The testimony offered was not competent without an offer of further evidence connecting it with the accident and was properly excluded.

Assignment of error No. I is that the court erred in giving the following instruction:

"I further instruct you that if you find from the evidence in this case that the sole, proximate cause of the accident was the act of some third party, then your verdict must be for the defendant."

The plaintiff took the following exception to this instruction:

"We take exception to the court's instruction XXXII relative to any act of a third party, as it injects into the case an element which was not placed in evidence."

There had previously been some discussion about whether the court used the word "act" in the instruction. After the above exception the court offered to *285 recall the jury and reinstruct on the use of the word "act" in that instruction. Both counsel declined this offer. The colloquy indicates that the court understood the exception to go merely to whether the word "act" was used in the instruction.

2. The above exception does not go to the question of whether or not evidence of the negligence of a third party as the sole cause of the accident must be pleaded. It is settled by this court that it need not be pleaded. Whisnant v. Holland, 206 Or 392, 292 P2d 1087; Sylvis v. Hays, 138 Or 418, 6 P2d 1098; Brown v. Jones, 137 Or 520, 3 P2d 768; Multnomah Co. v. Willamette T. Co., 49 Or 204, 89 P 389.

The case of Whisnant v. Holland, supra, expressly overruled the holding in Smith v. Pac. Nw. Pub. Ser. Co., 146 Or 422, 431, 29 P2d 819, which was in conflict with the previous decisions.

It is not clear whether the excepted-to instruction in this case was requested by either party. It was apparently given to cover the defendants' theory, expressed at least in argument, that the lights of the oncoming train blinded or confused one or both the drivers and caused the collision.

This would seem like a somewhat plausible theory; however, there was absolutely no proof offered that the lights of the train could or did affect either driver. The engineer of the streamliner did testify that the train came along about the time of the wreck and that he saw the lights of the auto in the "barrow-pit." He also showed that the tracks were very close to the highway for a considerable distance, but there was no testimony that the train lights in any way bothered these drivers or any others on the highway. The jury was left entirely to speculation on that matter.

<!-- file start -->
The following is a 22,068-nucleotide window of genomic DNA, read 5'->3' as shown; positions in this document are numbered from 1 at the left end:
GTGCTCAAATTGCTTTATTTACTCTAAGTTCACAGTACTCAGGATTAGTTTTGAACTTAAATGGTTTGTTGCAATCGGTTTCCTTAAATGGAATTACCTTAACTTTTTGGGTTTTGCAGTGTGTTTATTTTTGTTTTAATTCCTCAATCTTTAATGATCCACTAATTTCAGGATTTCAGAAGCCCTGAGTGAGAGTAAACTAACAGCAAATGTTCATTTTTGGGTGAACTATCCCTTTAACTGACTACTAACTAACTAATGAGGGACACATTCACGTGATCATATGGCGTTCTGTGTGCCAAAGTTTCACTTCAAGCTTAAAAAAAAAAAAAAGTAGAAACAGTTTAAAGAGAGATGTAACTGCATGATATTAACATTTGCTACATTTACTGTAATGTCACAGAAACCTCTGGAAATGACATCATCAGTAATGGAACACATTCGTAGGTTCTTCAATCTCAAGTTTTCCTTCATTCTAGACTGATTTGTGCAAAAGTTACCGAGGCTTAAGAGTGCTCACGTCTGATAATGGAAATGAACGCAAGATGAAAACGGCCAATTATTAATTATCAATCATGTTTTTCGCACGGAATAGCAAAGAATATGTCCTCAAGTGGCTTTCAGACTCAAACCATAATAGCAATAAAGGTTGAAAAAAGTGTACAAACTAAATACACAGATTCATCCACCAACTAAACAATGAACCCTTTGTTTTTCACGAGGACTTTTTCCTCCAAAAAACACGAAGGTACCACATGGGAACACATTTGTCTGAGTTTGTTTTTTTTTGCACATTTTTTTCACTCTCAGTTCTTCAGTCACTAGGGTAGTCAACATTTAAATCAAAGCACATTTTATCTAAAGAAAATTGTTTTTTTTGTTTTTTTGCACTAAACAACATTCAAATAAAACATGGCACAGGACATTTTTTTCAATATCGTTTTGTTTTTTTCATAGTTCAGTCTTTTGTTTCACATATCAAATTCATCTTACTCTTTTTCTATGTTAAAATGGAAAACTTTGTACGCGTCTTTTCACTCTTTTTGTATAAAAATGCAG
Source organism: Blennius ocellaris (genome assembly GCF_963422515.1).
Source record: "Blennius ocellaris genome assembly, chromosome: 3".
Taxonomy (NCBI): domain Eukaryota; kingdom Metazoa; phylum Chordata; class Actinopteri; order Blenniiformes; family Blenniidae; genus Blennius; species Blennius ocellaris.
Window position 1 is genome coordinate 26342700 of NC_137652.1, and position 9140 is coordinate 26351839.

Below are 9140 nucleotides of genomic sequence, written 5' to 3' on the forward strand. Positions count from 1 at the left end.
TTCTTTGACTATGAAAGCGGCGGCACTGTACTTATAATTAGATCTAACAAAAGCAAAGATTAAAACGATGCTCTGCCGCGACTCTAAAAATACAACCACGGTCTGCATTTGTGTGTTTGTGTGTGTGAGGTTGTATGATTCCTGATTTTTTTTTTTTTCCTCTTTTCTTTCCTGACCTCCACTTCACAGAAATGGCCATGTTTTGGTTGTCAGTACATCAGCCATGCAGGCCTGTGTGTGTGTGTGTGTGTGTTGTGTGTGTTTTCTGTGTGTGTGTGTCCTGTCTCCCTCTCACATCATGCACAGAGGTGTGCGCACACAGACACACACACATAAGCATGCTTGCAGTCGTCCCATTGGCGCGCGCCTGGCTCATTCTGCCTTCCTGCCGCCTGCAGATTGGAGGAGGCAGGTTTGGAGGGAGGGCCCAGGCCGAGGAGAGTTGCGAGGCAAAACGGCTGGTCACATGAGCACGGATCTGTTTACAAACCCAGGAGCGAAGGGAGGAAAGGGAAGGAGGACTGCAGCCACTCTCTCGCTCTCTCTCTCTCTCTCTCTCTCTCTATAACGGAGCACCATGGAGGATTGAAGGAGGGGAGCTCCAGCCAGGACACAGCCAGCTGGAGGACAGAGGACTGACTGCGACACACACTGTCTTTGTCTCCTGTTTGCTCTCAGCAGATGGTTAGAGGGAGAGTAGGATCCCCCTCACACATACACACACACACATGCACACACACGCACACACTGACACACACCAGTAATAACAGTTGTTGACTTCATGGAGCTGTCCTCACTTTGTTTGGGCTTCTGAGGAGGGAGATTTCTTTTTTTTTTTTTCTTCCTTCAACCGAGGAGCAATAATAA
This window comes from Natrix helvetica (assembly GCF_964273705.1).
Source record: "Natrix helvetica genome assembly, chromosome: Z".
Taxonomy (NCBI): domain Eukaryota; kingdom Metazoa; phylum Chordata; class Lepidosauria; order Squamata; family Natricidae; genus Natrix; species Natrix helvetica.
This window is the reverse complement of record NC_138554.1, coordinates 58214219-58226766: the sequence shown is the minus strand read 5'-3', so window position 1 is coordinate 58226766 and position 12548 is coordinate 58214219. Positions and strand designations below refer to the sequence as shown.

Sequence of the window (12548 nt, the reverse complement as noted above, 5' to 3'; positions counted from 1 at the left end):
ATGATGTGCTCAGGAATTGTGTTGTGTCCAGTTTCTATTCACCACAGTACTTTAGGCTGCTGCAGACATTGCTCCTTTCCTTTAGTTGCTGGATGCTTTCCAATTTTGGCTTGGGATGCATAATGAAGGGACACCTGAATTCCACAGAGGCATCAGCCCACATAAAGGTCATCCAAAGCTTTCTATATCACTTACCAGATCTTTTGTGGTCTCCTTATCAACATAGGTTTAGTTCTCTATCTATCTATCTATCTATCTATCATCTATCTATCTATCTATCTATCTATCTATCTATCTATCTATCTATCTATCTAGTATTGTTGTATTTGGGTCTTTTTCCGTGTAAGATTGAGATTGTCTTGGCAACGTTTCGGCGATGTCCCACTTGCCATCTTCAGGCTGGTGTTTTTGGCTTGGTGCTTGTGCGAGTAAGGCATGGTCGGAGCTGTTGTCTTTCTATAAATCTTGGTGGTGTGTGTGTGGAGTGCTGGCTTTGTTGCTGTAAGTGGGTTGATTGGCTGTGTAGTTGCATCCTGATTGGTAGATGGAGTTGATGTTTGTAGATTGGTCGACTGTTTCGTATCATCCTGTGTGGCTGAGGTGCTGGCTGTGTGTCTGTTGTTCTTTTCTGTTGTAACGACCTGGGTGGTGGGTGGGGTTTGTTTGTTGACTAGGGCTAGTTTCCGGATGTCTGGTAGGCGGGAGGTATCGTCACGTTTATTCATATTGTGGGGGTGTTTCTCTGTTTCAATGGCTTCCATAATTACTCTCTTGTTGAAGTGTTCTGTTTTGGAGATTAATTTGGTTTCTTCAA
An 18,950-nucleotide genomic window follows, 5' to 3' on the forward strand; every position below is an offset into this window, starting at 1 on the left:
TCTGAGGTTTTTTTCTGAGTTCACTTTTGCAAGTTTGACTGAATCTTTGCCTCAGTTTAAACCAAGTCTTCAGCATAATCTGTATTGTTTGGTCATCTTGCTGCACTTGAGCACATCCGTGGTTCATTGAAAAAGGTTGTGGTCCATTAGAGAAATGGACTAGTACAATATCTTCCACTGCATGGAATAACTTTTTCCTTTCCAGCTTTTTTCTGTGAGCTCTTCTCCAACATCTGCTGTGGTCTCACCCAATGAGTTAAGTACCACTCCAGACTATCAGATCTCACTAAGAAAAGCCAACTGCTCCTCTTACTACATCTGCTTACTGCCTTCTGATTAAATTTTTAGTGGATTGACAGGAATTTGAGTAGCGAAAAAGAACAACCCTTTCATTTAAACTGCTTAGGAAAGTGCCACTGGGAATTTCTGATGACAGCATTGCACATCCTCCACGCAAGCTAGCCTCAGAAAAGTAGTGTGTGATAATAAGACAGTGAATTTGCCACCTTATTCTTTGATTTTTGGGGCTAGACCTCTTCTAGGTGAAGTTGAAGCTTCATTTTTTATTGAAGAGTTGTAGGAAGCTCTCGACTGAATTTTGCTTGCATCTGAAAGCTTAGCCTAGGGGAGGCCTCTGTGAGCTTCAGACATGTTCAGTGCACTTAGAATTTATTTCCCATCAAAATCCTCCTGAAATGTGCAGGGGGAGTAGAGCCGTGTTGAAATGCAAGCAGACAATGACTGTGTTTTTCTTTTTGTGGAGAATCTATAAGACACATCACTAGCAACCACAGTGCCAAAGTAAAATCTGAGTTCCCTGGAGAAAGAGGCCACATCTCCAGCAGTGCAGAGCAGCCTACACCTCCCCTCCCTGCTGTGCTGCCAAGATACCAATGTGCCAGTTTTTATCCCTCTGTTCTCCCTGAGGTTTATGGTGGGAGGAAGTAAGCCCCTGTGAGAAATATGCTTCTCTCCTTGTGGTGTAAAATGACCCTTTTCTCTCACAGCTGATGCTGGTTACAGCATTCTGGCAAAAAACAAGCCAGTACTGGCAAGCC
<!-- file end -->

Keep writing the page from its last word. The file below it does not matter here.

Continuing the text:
3. The third party instruction should not have been *286 given in this case. There were not sufficient facts proved to justify such an instruction.

4. We mentioned before that the serious question in this case is whether there was sufficient evidence of negligence shown to justify submitting the case to the jury and whether the motion for directed verdict should have been granted.

We find nothing in the case to show which, if either, party failed to keep a proper lookout.

Speed was not properly proved in this case and would have to be inferred by the jury from the fact that the cars were badly mashed, without any competent way of telling which car caused the damage. It would not be a proper inference.

There is absolutely no proof as to which car was across the center line and caused the accident. Likewise, it would be mere speculation as to which car, or whether either or both cars were out of control at the time of the accident. It would require speculation to determine the point of impact.

In short, a very careful examination of the entire transcript of testimony, without setting it out in detail or the law applicable in each instance, convinces us that there was not sufficient evidence of negligence or proximate cause introduced to justify submitting either the complaint or counterclaim to the jury. It would have required the jury to guess and speculate. The motion for directed verdict should have been granted.

This being our view of the case, the above-mentioned error in instructions was harmless, as the jury decided the case as it should have been determined on directed verdict.